Saturday, March 14, 2009

San Francisco Opera 2009-10 Season

I just finished annual ritual of renewing my half-season subscription to San Francisco Opera. The 2009-10 season boasts a few exciting productions and singers and some "chestnuts" to save the company in these financially challenging times.

I'm looking forward to seeing Verdi's Il Trovatore. I've seen it before but the new David McVicar production inspired by Goya's paintings boasts a cast that's hard to resist: Dmitri Hvorostovsky, Sondra Radvanovsky, Stephanie Blythe. I don't know much about tenor Marco Berti, hopefully, he won't let his colleagues down.

Ewa Podleś tries for the second time to make her SFO debút, alas, in a minor role in Il Trittico by Puccini, a composer I often find too emotionally manipulative. I'll trade this production for Verdi's Otello.

For the second time, I'll skip Mozart's Die Entführung aus dem Serail - I love the opera but it stubbornly stayed at the bottom of my wish list - too little time.

La Fille du Régiment by by Donizetti will bring Diana Damrau and Juan Diego Flórez together, with the well traveled production by Laurent Pelly. I had the good luck to hear Juan Diego Flórez twice, but on both occasions his original female leads canceled due to illness. I really hope to hear the amazing Damrau. This opera was not in the half-season series I signed up for, so I purchased added-on single tickets in order to beat the crowd. Count this opera as a possible sold-out.

Delicious Salome will finally be staged for the first time since I moved to the San Francisco area. The combination of Oscar Wilde and Richard Strauss is irresistible. My favorite mezzo-soprano Irina Mishura (I saw her as Carmen in Cincinnati and Adalgisa in SFO) will return as Herodias. The beautiful Nadja Michael will sing Salome. I hope her voice will be as beautiful.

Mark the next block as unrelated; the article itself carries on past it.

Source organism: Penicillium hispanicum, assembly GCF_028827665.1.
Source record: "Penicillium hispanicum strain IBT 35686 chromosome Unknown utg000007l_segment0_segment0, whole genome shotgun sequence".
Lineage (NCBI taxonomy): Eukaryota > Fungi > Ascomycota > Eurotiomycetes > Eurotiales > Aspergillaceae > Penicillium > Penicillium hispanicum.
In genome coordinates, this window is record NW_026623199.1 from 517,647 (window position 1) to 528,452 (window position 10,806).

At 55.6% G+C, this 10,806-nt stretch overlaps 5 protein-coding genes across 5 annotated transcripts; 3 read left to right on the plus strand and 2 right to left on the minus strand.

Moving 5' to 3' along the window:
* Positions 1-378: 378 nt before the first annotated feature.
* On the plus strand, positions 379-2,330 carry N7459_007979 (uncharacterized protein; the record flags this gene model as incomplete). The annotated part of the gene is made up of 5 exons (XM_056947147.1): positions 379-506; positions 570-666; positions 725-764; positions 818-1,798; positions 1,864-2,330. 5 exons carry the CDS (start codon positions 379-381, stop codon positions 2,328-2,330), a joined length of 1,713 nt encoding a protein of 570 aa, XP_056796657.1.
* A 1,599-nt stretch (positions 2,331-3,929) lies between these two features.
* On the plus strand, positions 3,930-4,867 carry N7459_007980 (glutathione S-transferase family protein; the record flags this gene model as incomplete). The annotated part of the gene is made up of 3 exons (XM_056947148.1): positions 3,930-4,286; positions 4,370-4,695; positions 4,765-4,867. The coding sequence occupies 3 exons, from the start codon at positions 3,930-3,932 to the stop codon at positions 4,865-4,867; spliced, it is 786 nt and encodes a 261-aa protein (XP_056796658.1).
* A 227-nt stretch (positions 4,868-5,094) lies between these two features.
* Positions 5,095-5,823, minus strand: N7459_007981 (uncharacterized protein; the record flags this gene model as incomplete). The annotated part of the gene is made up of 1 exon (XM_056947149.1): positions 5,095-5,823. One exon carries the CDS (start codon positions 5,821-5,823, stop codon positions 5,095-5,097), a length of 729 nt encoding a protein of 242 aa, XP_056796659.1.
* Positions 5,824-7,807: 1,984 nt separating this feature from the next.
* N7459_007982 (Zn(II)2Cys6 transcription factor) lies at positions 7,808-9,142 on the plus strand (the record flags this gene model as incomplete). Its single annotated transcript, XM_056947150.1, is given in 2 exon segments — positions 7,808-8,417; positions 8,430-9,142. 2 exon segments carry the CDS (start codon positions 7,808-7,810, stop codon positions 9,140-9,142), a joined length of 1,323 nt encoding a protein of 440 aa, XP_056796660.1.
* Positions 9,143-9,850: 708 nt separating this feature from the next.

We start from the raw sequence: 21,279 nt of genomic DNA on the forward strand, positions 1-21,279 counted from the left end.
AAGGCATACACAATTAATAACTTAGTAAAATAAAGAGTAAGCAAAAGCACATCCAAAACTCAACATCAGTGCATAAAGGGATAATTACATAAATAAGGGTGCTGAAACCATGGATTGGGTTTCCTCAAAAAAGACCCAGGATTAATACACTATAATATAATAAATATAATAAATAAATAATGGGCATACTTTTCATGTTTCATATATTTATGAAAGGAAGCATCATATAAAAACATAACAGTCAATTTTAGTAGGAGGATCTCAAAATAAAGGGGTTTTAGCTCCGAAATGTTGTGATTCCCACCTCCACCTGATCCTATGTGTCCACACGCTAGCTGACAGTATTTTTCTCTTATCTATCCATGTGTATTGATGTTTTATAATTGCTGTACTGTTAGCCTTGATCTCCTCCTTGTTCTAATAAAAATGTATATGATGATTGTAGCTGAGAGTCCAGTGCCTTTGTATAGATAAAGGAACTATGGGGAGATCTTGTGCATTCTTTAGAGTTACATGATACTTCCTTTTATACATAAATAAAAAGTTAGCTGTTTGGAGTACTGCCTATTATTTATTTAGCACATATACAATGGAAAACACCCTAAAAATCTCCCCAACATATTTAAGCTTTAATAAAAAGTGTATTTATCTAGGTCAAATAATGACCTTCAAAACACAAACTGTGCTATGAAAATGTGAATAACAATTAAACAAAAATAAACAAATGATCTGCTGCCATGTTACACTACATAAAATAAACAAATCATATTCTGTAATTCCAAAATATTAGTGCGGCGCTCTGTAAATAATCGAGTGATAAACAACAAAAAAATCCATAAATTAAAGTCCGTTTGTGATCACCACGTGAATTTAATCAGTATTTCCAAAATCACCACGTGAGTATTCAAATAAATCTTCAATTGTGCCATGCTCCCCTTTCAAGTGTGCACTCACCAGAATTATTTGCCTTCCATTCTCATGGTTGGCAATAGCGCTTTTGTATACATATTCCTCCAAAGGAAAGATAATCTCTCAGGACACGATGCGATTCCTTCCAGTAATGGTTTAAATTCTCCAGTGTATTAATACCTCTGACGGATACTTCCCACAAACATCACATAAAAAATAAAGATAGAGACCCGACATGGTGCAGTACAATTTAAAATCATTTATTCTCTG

Otello was not in my series but I don't want to miss Johan Botha's Otello. He might be stiff but I do hope his voice will knock me out. I'm also looking forward to hearing his co-stars Svetla Vassileva and Marco Vratogna, all making their respective local debút.

I love Gounod's Faust - call me old fashioned. I do hope they keep the Walpurgisnacht ballet.

Another Puccini of the season is a spaghetti western - La fanciulla del West. Even Deborah Voigt won't be able to entice me to see that one.

The last offering is Richard Wagner's Die Walküre, conducted by Donald Runnicles. The first installment of the Francesca Zambello production was terrible. She might have done wonders elsewhere to earn her huge fame, but all her works here are mediocre. Even the good nights, such as Jenůfa, were due to composer's and singer's strength. I'm so envious of Los Angeles where people can see an Achim Freyer's amazing production. The only reason I want to keep this is Runnicles and his forces - Christopher Ventris (Siegmund), Eva-Maria Westbroek (Sieglinde) and Nina Stemme (Brünnhilde). I'm not taken by Mark Delavan's Wotan in Das Rheingold but he was at least competent.

Die Walküre will be conducted by my favorite Wagnerian Donald Runnicles, who is deserting us, as Pamela Rosenberg did. But who can blame them? This entire season had no edgy works, no contemporary opera, unless you count Salome. The few new works Gockley is considering all stay in the vicinity of Bernstein, Copland, Menotti and Barber - tuneful Americana, unchallenging, inoffensive. Or, we got the silly east-meets-west The Bonesetter's Daughter. Where are the proven masterworks by Thomas Adès, Harrison Birtwistle, Osvaldo Golijov, Hans Werner Henze, Poul Ruders , Kaija Saariaho, Aulis Sallinen and Mark-Anthony Turnage, to name a few?

Maybe I am being too harsh. At least Gockley gave us Erich Wolfgang Korngold's Die Tote Stadt. Hopefully, more.

San Francisco feels so provincial.

Limelight - 36" x 30", Oil on Canvas
© Matthew Felix Sun

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